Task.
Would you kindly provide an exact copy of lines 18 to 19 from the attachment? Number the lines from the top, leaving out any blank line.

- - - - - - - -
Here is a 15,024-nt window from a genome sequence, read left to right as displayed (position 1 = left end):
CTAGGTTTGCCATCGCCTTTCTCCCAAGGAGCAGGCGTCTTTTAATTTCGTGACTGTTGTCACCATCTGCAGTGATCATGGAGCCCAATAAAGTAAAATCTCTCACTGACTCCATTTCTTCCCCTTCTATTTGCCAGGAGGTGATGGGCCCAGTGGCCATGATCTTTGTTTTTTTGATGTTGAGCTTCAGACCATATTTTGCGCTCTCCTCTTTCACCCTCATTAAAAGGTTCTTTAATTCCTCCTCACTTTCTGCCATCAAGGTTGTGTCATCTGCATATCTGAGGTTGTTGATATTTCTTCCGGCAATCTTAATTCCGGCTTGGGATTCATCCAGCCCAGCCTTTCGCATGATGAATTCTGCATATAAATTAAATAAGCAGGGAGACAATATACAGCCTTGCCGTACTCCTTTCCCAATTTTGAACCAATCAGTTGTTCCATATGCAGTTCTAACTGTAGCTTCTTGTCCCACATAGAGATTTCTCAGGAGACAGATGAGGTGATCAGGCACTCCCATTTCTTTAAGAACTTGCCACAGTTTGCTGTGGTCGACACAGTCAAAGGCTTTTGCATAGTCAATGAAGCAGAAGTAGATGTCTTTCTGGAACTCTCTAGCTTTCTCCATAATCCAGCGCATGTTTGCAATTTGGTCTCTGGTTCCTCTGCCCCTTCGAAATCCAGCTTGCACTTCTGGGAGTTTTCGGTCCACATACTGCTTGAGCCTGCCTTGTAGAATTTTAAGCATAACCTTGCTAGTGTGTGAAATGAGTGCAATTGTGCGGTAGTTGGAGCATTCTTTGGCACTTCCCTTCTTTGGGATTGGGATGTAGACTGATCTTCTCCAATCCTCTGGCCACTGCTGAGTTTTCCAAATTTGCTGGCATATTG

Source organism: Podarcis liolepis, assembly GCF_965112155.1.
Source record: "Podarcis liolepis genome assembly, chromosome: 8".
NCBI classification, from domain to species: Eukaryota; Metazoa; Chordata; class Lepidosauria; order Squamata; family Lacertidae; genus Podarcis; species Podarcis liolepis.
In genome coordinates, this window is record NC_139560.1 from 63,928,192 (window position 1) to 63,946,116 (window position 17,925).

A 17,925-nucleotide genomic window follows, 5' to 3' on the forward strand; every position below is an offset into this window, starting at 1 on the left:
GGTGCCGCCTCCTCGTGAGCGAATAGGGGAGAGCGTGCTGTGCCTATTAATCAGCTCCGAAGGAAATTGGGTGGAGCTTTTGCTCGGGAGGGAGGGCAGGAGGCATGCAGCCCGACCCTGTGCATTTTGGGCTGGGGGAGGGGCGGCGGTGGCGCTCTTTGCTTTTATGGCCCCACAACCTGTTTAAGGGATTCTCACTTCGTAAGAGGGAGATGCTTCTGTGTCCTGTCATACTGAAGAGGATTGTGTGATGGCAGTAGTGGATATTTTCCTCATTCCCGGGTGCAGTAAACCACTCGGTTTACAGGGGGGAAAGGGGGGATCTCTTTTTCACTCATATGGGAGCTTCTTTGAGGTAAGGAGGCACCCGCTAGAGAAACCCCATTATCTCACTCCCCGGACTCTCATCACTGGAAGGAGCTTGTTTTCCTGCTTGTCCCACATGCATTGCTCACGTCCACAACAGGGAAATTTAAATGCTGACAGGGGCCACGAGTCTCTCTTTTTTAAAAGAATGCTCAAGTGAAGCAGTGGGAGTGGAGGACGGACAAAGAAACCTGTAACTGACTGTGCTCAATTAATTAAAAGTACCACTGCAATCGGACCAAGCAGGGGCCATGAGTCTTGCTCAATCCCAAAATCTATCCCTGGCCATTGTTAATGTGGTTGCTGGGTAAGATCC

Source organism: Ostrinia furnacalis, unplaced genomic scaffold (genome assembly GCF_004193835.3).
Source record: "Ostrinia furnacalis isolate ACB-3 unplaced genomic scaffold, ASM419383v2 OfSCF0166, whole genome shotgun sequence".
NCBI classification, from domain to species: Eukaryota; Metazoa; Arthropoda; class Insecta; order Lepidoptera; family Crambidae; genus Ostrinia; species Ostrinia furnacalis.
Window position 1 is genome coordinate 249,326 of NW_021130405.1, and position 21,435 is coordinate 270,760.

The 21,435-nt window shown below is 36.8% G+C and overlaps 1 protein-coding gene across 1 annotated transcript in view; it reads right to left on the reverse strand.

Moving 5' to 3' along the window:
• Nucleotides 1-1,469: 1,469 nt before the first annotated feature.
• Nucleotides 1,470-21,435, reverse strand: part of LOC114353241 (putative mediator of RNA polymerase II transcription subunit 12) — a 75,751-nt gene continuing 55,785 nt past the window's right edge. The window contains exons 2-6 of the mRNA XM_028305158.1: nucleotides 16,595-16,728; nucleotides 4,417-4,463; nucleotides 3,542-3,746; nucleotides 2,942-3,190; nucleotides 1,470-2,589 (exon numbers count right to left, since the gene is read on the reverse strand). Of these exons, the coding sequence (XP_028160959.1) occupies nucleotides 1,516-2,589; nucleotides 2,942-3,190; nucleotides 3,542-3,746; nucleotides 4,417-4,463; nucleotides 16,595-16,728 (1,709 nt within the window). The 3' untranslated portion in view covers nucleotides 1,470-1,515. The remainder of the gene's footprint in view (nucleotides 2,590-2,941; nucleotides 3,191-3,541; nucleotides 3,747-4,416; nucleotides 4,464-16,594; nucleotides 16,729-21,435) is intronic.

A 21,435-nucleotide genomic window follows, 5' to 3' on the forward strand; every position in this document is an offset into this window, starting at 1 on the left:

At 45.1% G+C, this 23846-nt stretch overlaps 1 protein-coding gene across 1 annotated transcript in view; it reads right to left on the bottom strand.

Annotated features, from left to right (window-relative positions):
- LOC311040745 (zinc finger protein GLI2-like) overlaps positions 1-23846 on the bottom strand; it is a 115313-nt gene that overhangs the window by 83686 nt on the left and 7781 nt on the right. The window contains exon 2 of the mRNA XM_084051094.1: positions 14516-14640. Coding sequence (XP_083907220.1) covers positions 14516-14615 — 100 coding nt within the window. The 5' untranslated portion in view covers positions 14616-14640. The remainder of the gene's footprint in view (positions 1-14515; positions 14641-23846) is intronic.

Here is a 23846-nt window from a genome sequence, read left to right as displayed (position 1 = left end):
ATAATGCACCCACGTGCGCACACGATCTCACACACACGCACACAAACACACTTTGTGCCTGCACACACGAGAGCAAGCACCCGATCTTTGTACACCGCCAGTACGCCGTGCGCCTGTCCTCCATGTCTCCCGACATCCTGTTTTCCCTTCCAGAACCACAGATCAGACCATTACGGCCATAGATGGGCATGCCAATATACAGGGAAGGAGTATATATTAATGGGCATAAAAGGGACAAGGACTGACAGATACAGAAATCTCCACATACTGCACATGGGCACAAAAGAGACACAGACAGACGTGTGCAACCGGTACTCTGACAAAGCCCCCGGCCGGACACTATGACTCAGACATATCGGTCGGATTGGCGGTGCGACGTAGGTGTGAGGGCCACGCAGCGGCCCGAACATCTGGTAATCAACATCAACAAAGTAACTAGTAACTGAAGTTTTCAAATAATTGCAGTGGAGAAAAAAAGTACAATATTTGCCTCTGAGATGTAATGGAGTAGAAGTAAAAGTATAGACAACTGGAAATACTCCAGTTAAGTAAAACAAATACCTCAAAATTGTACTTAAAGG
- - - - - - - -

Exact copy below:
At 45.1% G+C, this 23846-nt stretch overlaps 1 protein-coding gene across 1 annotated transcript in view; it reads right to left on the bottom strand.

Annotated features, from left to right (window-relative positions):